Indianapolis Public Library Hires New Diversity, Inclusion and Equity Manager
Last year, allegations of inequality and ineffective leadership at the Indianapolis Public Library led to staff changes and the resignation of longtime CEO Jackie Nytes. A new Diversity, Equity and Inclusion Officer has been hired to improve the library work environment. WFYI’s Terri Dee spoke with Keesha Hughes about how she sees the library’s management style and her goal of making the institution a more welcoming place for staff and the community.
Terri Dee from WFYI: What in particular attracted you to the field of diversity, equity and inclusion?
Indianapolis Public Library Equity and Inclusion Officer Keesha Hughes: As I learned about public relations and communications, I really started to learn about organizations that have diversity, equity and inclusion in their business model. They treat DEI with the same attention, the same rigor, the same priority as they treat operations or finances. So when I realized that there were organizations that really prioritized DEI, I wanted to learn more about what makes diversity, equity and inclusion good, what makes it effective , which makes it beneficial to the employees and communities it serves.
Dee: The past 12 to 18 months have been ones of management-driven controversy, questions, and frustrations within the Indianapolis library system. There were allegations of systemic racism and discrimination. Did you follow what had been seen in the news? What is your assessment? Do you think these allegations were founded?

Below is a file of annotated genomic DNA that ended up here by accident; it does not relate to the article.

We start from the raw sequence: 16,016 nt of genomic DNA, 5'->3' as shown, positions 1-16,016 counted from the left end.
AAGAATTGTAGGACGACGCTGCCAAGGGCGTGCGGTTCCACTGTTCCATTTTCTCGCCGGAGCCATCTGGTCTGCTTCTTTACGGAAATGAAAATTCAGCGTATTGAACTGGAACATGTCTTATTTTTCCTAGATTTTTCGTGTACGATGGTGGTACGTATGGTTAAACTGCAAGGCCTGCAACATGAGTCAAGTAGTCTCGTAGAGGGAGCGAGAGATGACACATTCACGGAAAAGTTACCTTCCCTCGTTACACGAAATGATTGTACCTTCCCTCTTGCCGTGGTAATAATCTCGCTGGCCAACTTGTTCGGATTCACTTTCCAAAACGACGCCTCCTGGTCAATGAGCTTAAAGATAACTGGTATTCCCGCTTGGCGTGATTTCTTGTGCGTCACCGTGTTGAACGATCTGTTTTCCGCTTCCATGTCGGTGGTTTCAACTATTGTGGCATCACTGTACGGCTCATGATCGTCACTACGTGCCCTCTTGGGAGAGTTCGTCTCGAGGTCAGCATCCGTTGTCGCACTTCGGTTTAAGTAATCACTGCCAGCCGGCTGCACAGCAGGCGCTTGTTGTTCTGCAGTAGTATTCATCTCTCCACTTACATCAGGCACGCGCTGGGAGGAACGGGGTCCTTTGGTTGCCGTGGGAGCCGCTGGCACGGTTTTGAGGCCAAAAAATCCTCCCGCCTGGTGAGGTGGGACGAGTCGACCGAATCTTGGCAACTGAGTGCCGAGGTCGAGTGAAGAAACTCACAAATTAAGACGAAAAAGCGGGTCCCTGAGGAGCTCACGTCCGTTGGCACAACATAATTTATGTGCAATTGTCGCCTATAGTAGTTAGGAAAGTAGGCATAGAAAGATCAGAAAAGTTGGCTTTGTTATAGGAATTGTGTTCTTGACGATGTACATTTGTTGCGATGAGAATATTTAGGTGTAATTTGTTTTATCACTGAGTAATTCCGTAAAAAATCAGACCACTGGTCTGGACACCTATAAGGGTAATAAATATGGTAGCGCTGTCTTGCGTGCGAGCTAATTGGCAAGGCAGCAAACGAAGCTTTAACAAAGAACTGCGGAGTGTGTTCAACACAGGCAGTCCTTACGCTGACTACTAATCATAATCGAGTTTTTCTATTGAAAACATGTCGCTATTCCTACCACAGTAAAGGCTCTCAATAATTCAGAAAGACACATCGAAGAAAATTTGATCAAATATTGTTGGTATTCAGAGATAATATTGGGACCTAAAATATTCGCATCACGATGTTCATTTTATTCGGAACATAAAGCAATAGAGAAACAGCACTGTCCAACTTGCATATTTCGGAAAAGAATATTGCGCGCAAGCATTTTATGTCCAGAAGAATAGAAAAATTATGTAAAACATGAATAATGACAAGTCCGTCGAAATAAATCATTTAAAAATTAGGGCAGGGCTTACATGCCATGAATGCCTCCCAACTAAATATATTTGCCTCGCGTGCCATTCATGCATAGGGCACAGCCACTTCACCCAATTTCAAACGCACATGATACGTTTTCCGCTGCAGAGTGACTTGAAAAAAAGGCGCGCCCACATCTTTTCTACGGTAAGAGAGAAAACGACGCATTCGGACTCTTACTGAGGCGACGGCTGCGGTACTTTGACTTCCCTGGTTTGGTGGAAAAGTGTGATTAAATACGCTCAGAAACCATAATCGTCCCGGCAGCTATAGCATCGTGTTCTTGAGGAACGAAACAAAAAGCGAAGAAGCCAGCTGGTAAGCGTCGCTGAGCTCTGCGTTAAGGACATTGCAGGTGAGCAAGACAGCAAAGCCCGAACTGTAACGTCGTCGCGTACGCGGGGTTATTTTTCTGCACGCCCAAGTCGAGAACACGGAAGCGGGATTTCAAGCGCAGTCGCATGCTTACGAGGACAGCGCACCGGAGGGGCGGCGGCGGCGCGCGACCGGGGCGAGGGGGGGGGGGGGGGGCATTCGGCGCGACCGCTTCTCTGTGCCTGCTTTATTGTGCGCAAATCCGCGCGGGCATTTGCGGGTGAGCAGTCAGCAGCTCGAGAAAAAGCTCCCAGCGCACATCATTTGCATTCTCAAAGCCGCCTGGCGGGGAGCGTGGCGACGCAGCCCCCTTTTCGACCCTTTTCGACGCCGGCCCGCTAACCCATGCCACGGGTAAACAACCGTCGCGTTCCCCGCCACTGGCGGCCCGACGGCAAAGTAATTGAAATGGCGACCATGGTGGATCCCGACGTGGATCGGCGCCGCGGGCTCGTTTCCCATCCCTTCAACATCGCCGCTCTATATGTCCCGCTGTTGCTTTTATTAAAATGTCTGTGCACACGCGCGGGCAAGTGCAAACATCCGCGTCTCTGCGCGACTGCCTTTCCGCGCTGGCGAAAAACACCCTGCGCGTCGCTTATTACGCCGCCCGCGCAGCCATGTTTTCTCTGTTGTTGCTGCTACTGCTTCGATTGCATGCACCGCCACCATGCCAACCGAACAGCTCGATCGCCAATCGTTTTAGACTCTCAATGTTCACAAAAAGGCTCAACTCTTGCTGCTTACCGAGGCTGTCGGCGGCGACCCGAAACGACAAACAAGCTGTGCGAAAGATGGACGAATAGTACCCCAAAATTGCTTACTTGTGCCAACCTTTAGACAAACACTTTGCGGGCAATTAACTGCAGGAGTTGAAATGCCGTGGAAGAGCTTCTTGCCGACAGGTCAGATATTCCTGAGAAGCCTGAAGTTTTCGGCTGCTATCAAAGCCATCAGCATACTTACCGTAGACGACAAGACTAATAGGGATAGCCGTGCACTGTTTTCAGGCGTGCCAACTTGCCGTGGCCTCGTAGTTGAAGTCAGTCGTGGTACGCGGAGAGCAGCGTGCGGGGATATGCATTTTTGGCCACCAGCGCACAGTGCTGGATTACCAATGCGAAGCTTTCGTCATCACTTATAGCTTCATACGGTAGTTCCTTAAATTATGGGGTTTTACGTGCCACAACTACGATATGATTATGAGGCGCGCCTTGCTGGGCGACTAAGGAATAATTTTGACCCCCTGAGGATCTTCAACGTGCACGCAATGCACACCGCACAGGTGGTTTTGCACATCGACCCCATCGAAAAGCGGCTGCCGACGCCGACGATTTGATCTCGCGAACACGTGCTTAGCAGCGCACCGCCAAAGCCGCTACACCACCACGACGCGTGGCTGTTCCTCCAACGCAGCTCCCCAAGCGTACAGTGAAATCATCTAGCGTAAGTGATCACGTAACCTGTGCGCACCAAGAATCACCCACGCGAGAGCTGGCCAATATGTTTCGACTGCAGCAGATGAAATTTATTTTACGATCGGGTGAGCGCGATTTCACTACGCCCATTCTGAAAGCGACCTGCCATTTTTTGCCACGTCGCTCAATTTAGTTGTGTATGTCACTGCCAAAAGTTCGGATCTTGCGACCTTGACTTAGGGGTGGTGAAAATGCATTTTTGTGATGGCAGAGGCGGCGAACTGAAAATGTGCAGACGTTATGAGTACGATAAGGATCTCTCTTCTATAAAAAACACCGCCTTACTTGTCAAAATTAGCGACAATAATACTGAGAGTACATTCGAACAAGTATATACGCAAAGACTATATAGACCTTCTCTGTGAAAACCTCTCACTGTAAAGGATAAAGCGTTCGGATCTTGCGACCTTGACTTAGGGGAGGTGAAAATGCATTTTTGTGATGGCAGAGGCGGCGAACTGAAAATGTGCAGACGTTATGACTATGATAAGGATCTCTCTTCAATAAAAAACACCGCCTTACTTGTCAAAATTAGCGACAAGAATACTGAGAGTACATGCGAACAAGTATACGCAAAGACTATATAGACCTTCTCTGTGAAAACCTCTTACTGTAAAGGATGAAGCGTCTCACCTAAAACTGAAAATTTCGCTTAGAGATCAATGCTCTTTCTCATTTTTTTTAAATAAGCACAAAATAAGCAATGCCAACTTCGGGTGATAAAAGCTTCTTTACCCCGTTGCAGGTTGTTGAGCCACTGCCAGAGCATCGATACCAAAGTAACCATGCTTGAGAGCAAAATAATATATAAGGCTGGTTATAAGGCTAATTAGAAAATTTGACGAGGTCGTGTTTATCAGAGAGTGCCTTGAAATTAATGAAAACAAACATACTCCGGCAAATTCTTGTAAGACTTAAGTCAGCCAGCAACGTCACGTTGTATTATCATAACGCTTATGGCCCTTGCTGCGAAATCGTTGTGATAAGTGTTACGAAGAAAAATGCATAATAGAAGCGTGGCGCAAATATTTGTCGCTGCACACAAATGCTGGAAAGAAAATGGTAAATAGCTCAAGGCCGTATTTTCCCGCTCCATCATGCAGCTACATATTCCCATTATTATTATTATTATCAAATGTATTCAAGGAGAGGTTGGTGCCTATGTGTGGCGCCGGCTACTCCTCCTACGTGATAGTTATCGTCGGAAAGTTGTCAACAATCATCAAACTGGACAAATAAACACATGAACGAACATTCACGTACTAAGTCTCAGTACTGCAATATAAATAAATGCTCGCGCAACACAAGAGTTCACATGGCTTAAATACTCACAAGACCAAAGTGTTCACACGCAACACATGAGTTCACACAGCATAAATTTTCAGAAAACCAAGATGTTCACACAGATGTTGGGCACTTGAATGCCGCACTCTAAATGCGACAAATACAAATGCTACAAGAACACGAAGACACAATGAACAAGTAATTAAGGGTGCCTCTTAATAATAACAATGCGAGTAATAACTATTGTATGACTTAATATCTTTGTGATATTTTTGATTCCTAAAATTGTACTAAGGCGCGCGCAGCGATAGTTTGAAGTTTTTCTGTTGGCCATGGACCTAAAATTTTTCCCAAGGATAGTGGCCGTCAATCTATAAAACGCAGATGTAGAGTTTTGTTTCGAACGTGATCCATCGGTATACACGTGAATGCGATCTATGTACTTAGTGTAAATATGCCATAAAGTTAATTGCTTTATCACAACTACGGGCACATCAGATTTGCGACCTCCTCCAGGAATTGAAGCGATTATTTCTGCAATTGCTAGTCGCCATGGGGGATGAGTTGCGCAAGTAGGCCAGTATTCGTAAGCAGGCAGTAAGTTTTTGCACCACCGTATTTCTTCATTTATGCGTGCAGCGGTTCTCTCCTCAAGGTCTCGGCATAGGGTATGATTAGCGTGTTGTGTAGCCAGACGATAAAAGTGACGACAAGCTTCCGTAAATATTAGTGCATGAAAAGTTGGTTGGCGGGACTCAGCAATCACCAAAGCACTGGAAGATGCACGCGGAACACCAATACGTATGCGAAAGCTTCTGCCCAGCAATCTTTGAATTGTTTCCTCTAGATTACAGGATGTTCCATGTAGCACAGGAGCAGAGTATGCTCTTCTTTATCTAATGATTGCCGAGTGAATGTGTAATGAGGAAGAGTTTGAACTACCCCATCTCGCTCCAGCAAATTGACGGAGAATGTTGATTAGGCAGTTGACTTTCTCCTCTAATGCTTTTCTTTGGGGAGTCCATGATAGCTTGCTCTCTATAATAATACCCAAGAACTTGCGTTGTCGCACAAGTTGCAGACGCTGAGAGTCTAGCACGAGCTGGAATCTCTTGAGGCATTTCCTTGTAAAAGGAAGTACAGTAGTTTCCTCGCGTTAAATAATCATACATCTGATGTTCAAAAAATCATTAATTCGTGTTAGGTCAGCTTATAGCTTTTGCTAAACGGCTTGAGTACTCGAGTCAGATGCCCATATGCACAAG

Hughes: Of course, I followed a lot of this in the news. The leaders I have met are people who are committed to doing this work to improve the environment. It would be naive to say that none of these nasty things happened to people. This is not the world we live in. So people have their experiences, that’s for sure. But I think our role as leaders now is to get to the bottom of things; to hold accountable people who may have done things to employees that simply do not live up to the values, standards and mission of the library. So I think we just have to take one situation at a time and get to the bottom of it and figure out how we educate people on how we’re moving forward so that these things can’t continue to happen.
Dee: What do you consider your biggest challenge in your new role?
Hughes: Just to reassure people, their experiences are valid. That there are people who really want to create change, who want to shake up the status quo. We have the potential to take these unpleasant situations, fix them as best we can in terms of unfair policies, and improve the environment for everyone. That’s going to be the challenge; just convince people that things really can be different. We are committed to moving the library forward with some of these issues that have been faced in the past between promoting literacy and providing courses and resources to people. I just want to be part of the movement to make it a better place that can improve and make our city a better place.
Dee: Thank you for taking the time to discuss your role and responsibilities.
Hughes: Thank you for your time.